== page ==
What I've learned the hard way: schizophrenia is a chronic condition, and it doesn't go away on its own. Like a sleeping tiger, it's always ready to pounce, given the opportunity. It's a mixed metaphor perhaps for me to also say the symptoms mutate over time. The prognosis is good when a person takes his meds as prescribed, commits to his recovery, and refrains from drugs and alcohol.
For close to 20 years I took Stelazine, and when it stopped working, I switched to Geodon, a newer atypical. The observable improvements: I fall asleep earlier at night and wake up earlier in the morning; my worry has fallen off because I'm able to think rationally about what goes on; my brain is no longer fried. The meds won't alleviate all symptoms at all times, yet the life quality they provide us is immeasurable.
Schizophrenia is a "no-fault" brain disorder. For too long, I lived with my troubling thoughts, convinced that if I just tried harder, or practiced cognitive reframing, they would go away. Since the fall of 2004, I've lived with them nearly daily, and yet didn't realize until now that I was having symptoms.
In Monday night's session, Max, my therapist, reminded me that having symptoms isn't a personal failure or weakness or character flaw. I'd told him that I was a recovering perfectionist, and often felt my best wasn't good enough. Unusually talkative, he must have felt he had something to say: my intense worry about what people think of me is most likely a variation on a symptom.
Truly, what I go through happens at random, only when I'm around certain people, and I can't predict when it will happen. I can go for days or even a week or two without distress, and then the worry will come back. Max told me, "Your symptoms will wax and wane throughout your life. That is what you have on your plate."
This blog entry is an exception to my usual sunny good cheer, perhaps. My intent in writing it is to show you that you can succeed, even if you have symptoms. If even one of you is inspired, that would be a good thing.
For too long, I feared what people would think of me if they knew the content of my thoughts. Now I accept that not everyone is going to believe they're the result of the schizophrenia. Some people will judge me, and I have no control over this. Instead, I focus on what I can do to be compassionate towards others who live with mental illnesses.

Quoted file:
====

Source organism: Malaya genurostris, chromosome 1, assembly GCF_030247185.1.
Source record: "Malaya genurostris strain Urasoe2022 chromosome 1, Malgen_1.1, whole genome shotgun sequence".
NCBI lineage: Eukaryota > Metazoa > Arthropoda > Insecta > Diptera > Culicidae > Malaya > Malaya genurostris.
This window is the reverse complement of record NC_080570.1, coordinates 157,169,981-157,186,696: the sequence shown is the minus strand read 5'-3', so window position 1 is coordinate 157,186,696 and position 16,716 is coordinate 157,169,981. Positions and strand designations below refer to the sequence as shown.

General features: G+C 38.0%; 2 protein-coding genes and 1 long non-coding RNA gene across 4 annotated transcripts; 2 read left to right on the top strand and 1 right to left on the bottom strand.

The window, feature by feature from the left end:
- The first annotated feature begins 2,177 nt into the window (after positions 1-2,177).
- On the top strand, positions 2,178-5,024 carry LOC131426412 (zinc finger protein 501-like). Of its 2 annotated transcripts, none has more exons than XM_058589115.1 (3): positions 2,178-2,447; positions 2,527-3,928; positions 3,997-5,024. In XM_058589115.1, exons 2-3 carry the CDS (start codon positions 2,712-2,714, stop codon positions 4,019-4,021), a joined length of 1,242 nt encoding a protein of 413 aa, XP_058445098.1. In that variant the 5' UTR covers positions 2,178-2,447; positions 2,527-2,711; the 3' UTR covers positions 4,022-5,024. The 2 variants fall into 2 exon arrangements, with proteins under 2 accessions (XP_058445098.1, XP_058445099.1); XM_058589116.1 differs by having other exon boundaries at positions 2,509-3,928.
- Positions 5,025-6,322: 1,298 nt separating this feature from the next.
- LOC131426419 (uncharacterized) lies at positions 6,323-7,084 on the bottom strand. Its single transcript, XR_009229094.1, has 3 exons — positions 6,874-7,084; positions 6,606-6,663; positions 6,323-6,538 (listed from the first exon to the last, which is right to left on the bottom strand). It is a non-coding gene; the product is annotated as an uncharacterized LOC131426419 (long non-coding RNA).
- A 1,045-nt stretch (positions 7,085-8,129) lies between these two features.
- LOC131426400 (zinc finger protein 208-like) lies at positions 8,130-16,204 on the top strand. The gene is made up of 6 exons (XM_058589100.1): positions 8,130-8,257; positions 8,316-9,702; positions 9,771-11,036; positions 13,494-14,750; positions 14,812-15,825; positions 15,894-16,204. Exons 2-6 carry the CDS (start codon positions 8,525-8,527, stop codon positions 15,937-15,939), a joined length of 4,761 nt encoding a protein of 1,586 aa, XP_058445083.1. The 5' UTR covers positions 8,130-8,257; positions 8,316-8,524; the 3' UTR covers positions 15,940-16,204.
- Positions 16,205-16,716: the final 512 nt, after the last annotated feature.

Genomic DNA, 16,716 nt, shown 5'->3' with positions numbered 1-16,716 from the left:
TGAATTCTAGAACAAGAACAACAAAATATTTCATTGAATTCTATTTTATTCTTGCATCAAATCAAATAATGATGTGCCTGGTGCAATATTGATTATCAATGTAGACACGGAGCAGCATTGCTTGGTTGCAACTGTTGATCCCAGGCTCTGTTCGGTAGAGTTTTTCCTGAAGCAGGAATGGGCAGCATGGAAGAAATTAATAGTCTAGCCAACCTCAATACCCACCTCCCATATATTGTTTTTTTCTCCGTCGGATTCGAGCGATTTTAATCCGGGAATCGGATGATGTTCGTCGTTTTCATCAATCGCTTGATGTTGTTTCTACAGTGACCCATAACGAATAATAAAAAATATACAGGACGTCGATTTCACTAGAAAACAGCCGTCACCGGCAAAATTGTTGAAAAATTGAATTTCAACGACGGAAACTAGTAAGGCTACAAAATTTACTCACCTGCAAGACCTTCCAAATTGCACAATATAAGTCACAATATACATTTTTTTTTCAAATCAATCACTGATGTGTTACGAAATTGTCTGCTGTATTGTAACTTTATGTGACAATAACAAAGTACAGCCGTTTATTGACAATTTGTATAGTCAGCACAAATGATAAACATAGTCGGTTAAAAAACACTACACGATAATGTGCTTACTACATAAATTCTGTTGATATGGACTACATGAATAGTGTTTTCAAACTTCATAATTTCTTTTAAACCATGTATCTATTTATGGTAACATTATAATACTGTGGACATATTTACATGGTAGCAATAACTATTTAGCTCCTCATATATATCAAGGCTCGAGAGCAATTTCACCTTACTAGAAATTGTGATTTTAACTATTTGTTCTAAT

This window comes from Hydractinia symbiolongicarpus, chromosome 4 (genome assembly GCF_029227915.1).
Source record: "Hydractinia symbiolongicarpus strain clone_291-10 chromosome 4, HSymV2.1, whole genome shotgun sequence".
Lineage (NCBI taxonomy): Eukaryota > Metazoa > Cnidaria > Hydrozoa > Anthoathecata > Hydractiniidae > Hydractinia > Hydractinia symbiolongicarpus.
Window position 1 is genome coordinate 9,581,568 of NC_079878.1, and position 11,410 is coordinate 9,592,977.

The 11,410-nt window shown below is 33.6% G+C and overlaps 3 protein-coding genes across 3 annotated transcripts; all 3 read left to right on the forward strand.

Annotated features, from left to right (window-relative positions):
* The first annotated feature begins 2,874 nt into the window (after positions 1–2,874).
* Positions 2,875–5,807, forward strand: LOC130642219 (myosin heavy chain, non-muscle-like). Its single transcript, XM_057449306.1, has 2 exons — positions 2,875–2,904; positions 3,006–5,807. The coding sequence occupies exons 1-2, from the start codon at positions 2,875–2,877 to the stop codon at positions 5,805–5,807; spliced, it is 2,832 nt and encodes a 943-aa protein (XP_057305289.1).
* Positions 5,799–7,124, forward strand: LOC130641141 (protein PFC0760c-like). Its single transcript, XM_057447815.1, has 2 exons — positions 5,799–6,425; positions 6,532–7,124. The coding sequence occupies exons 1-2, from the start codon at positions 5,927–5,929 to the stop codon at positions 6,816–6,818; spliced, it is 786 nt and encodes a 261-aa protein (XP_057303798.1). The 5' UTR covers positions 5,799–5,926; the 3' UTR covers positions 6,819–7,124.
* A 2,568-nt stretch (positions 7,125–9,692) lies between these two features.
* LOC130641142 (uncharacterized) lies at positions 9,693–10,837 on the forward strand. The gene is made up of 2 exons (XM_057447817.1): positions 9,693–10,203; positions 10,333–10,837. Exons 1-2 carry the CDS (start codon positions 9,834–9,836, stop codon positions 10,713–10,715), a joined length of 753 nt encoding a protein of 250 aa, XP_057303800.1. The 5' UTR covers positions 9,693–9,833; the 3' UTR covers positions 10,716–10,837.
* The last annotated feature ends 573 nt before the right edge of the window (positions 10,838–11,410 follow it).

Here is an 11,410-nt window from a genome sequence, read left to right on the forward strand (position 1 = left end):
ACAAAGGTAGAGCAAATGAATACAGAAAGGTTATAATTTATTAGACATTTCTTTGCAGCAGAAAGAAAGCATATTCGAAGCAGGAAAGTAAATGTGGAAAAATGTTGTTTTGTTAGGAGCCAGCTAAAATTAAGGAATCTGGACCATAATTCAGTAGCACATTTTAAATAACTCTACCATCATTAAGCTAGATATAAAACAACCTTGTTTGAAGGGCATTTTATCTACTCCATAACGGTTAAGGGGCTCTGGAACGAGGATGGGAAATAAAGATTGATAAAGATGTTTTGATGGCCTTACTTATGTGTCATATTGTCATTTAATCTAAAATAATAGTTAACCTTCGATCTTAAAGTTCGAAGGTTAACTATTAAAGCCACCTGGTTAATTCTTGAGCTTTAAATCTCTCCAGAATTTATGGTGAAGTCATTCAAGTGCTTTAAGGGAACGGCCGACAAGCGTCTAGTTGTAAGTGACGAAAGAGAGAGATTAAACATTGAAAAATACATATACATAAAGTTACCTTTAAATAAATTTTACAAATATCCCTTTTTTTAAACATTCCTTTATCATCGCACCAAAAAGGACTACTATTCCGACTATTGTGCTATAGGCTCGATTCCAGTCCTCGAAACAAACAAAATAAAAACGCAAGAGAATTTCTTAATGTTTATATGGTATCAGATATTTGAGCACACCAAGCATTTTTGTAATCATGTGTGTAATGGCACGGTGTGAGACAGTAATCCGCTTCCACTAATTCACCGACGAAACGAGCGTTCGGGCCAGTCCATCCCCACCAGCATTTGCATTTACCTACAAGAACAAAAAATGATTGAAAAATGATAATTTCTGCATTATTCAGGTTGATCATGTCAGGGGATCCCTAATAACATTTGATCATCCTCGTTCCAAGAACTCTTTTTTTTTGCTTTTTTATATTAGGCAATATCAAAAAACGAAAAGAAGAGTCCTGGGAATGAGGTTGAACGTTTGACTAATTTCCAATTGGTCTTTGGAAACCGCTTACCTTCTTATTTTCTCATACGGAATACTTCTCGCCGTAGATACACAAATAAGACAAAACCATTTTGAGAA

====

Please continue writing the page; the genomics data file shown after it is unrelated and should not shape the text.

Only how I act is under my control. At the end of the day, I have to be okay with the choices I made and the actions I took. No one else gets to decide my worth or my goodness. And when I doubt myself, I surrender to God's love and his mercy and justness.
That's how it is right now. Max reinforced that we have no control over the illness, but we do have control over our response to it. I'm a big fan of self-determination: deciding for one's self how he or she wants to live. To manage the symptoms well involves medication, therapy, friendships and close family ties. With these things in place, recovery is possible for you and me. I make no bones about what I've achieved and how far I've come. I wouldn't ever judge someone else. On Monday night, my therapist suggested, "Don't discount your pain, you're feeling it, it's real to you." Indeed, one of the NAMI Connection peer support model guidelines is, "We do not judge anyone's pain as any less than our own."
SchizophreniaConnection, indeed, is a stigma-free zone where people can express themselves without fear of reprisal or judgments. What I write here isn't about me; rather, I aim to use my recovery as a guidepost or lantern for you as you navigate what goes on in your life. I hold out the hope that you are inspired by my humble words.
I soldier on, because I must. The alternative is no option. I don't take anything for granted, because I see how hard it is for some of us to get up and greet the new day. Every day I fight the good fight, because what choice do I have?
I don't want to die with my boots on.
In coming blog entries, topics will include: practicing mindfulness, developing self-esteem to combat the self-stigma, and managing symptoms. I'd like to interview people who hear voices and get their coping skills for dealing with the hallucinations, in the form of a focus group. If you are interested in being part of the discussion panel, please e-mail me at firstname.lastname@example.org, and I will respond to you within two days.
Published On: February 20, 2008